Thu, 18 May 2000 21:15:47 -0700
Jim Dulhunty wrote:
> Let me put on my Linguists coat here. Japanese doesn't have a /ch/ sound like English does. The closest sound in Japanese is /sh/, so
thats the easiest way for a native Japanese speaker to pronounce 'Char'.
They'd say /sha/, I'd say /cha/ with a longish vowel.
Wrong. Japanese DOES have a hard "ch" sound - "chi" (as in "ta",
"chi", "tsu", "te", "to"). It is used in conjunction with "smaller"
characters to alter its sound (i.e. "chi" + small "yo" = "cho", "chi" +
small "ya" = cha [as in "tea"]). My wife is Japanese (with a minor in
linguistics), and I speak it pretty well myself. So to end this
argument, Char Aznable is pronounced "shar".
Here's the way it seems to usually work; they come up with an idea for
a character or mecha name - usually in roman letters. Then they
translate it into Katakana so it can be easily read by the Japanese
staff/actors/etc. But when someone tries to translate it back into
roman letters without knowing what the original "spelling" was, that is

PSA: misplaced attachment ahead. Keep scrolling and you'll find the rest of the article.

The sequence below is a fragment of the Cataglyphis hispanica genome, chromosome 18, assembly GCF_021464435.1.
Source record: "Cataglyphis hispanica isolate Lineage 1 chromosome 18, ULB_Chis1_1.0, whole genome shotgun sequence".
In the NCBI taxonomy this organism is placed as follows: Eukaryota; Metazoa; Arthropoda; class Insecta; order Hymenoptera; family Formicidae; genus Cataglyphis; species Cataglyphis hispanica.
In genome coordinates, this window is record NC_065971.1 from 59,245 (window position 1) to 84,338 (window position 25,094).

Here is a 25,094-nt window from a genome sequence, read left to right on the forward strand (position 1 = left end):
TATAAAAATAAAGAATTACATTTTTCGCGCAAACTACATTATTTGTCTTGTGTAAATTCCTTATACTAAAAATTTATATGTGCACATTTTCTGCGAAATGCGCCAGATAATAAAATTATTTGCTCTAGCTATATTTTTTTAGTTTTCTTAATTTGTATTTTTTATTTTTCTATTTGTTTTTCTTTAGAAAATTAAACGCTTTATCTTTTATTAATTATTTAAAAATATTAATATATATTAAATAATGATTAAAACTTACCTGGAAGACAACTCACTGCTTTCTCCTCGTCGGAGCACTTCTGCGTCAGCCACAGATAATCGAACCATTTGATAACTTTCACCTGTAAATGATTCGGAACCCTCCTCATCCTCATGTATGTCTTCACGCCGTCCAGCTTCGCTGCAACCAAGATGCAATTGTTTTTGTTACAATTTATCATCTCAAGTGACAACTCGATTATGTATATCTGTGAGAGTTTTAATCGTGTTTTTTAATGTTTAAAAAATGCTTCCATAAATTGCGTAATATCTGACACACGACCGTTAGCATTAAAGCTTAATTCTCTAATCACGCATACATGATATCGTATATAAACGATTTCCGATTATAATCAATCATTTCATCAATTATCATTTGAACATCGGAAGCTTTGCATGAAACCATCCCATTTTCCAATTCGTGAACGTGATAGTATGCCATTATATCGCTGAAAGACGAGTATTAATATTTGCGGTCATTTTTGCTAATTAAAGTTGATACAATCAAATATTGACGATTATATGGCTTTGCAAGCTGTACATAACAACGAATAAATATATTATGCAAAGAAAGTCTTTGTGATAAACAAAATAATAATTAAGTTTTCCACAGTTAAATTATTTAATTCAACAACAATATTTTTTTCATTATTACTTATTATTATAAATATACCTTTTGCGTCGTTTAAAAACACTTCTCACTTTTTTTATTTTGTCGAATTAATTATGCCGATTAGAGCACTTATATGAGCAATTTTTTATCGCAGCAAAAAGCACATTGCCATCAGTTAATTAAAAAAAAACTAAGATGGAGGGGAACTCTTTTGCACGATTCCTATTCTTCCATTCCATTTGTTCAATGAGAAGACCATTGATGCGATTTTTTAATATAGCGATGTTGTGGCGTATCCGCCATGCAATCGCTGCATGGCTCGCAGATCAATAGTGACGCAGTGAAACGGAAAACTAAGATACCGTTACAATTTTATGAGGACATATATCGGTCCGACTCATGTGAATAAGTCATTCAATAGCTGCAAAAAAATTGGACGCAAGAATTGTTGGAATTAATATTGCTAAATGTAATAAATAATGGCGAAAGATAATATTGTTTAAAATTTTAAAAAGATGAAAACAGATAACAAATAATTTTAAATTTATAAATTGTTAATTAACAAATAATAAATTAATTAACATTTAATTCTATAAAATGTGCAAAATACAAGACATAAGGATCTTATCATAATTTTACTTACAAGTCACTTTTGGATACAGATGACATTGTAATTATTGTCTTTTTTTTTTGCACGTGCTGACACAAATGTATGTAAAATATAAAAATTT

where all these arguments and confusion begin. A good example is
"Dougram". I know many people who used to say "dugram", thinking the
"Doug" part of Dougram was pronounced like the american man's name
"Doug". But if you read the Katakana, it is clearly pronounced
"daugram" ("daguramu" in Katakana). I've even known people (Americans)
who would say "goondam" - because they assumed the "Gun" in Gundam was
pronounced like the Japanese "gu" sound (in Katakana, Gundam is written
"gandamu"). The closest a Japanese person would be able to pronounce
the English word "gun" would be to write it as "gan" in Katakana.
I could go on and on, but I think you get the point. When translating
Katakana into roman letters, don't always be so literal - use some of
those funky English "rules" (we all know English is a quirky language
Trevor in Irvine
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